Former Buffalo Grove trustee admits to marijuana use, repeatedly - FOX 10 News | fox10phoenix.com

Former Buffalo Grove trustee admits to marijuana use, repeatedly calling 911

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Lisa Stone Lisa Stone
WAUKEGAN, Ill. (Sun-Times Media Wire) -

A Lake County judge Thursday upheld an order of protection against Lisa Stone, barring the former Buffalo Grove trustee from contacting her stepmother.

Saying that Stone had displayed in court the kind of erratic behavior described in the petition, Lake County Judge George Strickland approved Barbara Shuman's order of protection, with one major change: Stone may communicate directly with her father, Hurd Shuman.

In court, Barbara Shuman agreed to remove Hurd's name from her Feb. 7 petition, explaining that she did not want to force her husband, currently healing from a back injury, to come at a later date to the Lake County Courthouse to testify.

Shuman, however, testified that she fears Stone.

"I have seen her behavior for the past 35 years, and she is scary to me," Shuman told the judge. "I don't want the emotional abuse. She enjoys it."

"I've never threatened her," Stone later testified. "It was strictly verbal."

The hearing took three hours, including several recesses and a few points at which Strickland had to silence Stone.

"Wait for the next question," Strickland told Stone, cutting her off in mid-sentence.

"I'm trying," she answered.

"No, you're not," the judge responded.

Shuman petitioned for an order of protection on Feb. 7 for both herself and Hurd, citing a string of angry phone calls they had received from Stone. Explained in court, Hurd suffers from Parkinson's disease, and Stone claimed that Barbara takes poor care of him. Barbara said it was Stone who never came to her father's side.

Both testified that their relationship had been strained since Hurd and Barbara married in 1978.

Barbara Shuman brought to court recordings of voicemails Stone left at their home on Feb. 4, 5 and 6, in which Stone could be heard calling Barbara a slew of derogatory names and threatening to bring the DEA, FBI and other Shumans against her.

Gary Stone, Lisa's husband and an attorney, represented her in the hearing. The couple sparred at a few points: He told her to lower her voice twice, and, when Shuman's attorney asked Lisa if she had made 35 non-emergency calls to 911 so far this year, Gary attempted to object to that question, but Lisa responded anyway, saying it was true.

"I was on a mission, with the clean water situation, and the heroin I have found," she said.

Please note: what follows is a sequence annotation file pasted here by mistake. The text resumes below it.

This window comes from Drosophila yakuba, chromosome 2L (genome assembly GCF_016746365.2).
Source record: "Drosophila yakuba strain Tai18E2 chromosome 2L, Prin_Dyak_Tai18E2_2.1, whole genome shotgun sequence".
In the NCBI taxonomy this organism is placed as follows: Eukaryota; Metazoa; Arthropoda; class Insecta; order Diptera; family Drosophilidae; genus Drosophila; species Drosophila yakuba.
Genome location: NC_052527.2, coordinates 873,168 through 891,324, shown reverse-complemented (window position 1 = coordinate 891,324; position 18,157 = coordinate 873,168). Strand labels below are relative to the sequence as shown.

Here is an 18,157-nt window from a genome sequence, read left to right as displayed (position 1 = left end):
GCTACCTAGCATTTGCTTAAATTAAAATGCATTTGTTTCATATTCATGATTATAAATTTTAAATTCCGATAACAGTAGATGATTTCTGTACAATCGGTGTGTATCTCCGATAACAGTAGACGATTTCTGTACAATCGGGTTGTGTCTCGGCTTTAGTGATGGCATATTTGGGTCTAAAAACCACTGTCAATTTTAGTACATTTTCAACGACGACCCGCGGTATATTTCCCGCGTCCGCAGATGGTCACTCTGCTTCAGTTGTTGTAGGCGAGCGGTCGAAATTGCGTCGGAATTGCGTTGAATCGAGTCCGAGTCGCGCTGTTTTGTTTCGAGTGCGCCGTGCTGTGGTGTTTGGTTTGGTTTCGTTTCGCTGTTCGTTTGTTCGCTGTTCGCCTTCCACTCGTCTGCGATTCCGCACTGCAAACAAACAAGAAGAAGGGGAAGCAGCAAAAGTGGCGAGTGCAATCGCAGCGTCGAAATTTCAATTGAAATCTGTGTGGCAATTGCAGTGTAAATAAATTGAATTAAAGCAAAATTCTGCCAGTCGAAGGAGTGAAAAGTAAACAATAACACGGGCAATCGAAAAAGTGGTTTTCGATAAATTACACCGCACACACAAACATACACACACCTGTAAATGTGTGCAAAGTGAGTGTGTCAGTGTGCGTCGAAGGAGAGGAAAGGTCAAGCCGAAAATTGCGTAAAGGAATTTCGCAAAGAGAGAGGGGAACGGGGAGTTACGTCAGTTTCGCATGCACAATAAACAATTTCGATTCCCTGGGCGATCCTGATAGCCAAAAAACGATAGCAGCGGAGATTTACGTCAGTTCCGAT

When asked about potential drug use, Stone also testified that she is experimenting with marijuana in her home as a possible remedy for her hypertension.

"I'm trying to legalize it," she said.

She also noted that she uses Xanax, albeit irregularly.

"Sometimes I don't take it, which is a problem," she said. "I don't like taking medications."

Stone wore one of U.S. Sen. Mark Kirk's campaign buttons on her lapel. About halfway through the proceeding, she pulled out a cigarette and lighter, placed both on the table in front of her, but did not light up. She also pulled out a framed, glass-encased photograph of her family and attempted to bring it with her to the witness chair, but Strickland instructed her to leave it with her husband.

Barbara Shuman's son, Jake Fine, testified that when he visited the Stone's residence in January, he found complete disarray, including punch-holes in the walls and two plastic bags filled with a variety of prescription medications. He told Strickland that Stone offered marijuana to him, and that when he refused to partake with her, she punched his face with her closed fist.

"My stepsister was someone who was very troubled," Fine said. "She's not a bad person who deserves punishment, she needs help."

After he and Barbara Shuman testified, Strickland told them that he would need to hear from Hurd Shuman before he could uphold an order protecting both of them. Barbara told him that Hurd had injured his back in a fall three weeks ago, and then asked to remove his name from the petition so he would not have to appear in court.

When Barbara made that request, Lisa told Gary that she intended to bring her father to court.

"I want the judge to hear my dad," she told her husband.

Strickland explained to Lisa that, if Barbara dropped Hurd from her petition, it would allow Lisa to speak directly with her father. Gary called for a recess, and when they returned, Lisa agreed to Barbara's change.

At the hearing's conclusion, Strickland told Stone that her behavior that day had convinced him that Shuman's concerns were valid.

"Any question that she was acting in that fashion were removed when she testified," the judge said.

The change in the order will allow Stone to call her father's cell phone, but not the house phone; she may meet him in person, but may not have any contact with Barbara.

"People have the right to be left alone," Strickland told Stone.

The ruling has no bearing on the criminal case against Stone, which Strickland also presides over. On March 8, Mundelein police arrested her, alleging that she called her father, which at that time would have been a violation of the order.

Strickland also raised the issue of Stone's mental fitness to stand trial.

Stone, 52, pleaded not guilty to three misdemeanor counts of violating an order of protection on March 15. She faces up to a year in jail and $25,000 in fines. That case is scheduled for another hearing on May 1.

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